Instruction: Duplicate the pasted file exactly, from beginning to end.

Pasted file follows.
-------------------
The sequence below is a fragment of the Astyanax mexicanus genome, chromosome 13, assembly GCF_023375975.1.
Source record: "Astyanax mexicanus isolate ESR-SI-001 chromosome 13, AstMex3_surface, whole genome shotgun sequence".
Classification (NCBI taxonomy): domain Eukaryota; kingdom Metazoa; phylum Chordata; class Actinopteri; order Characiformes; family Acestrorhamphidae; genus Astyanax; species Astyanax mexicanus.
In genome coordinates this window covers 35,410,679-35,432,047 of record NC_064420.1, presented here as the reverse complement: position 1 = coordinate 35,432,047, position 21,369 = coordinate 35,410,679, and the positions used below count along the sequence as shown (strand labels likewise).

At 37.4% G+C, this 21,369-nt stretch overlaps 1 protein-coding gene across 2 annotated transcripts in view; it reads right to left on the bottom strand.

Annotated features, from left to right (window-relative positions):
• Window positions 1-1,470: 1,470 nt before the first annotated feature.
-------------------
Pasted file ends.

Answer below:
The sequence below is a fragment of the Astyanax mexicanus genome, chromosome 13, assembly GCF_023375975.1.
Source record: "Astyanax mexicanus isolate ESR-SI-001 chromosome 13, AstMex3_surface, whole genome shotgun sequence".
Classification (NCBI taxonomy): domain Eukaryota; kingdom Metazoa; phylum Chordata; class Actinopteri; order Characiformes; family Acestrorhamphidae; genus Astyanax; species Astyanax mexicanus.
In genome coordinates this window covers 35,410,679-35,432,047 of record NC_064420.1, presented here as the reverse complement: position 1 = coordinate 35,432,047, position 21,369 = coordinate 35,410,679, and the positions used below count along the sequence as shown (strand labels likewise).

At 37.4% G+C, this 21,369-nt stretch overlaps 1 protein-coding gene across 2 annotated transcripts in view; it reads right to left on the bottom strand.

Annotated features, from left to right (window-relative positions):
• Window positions 1-1,470: 1,470 nt before the first annotated feature.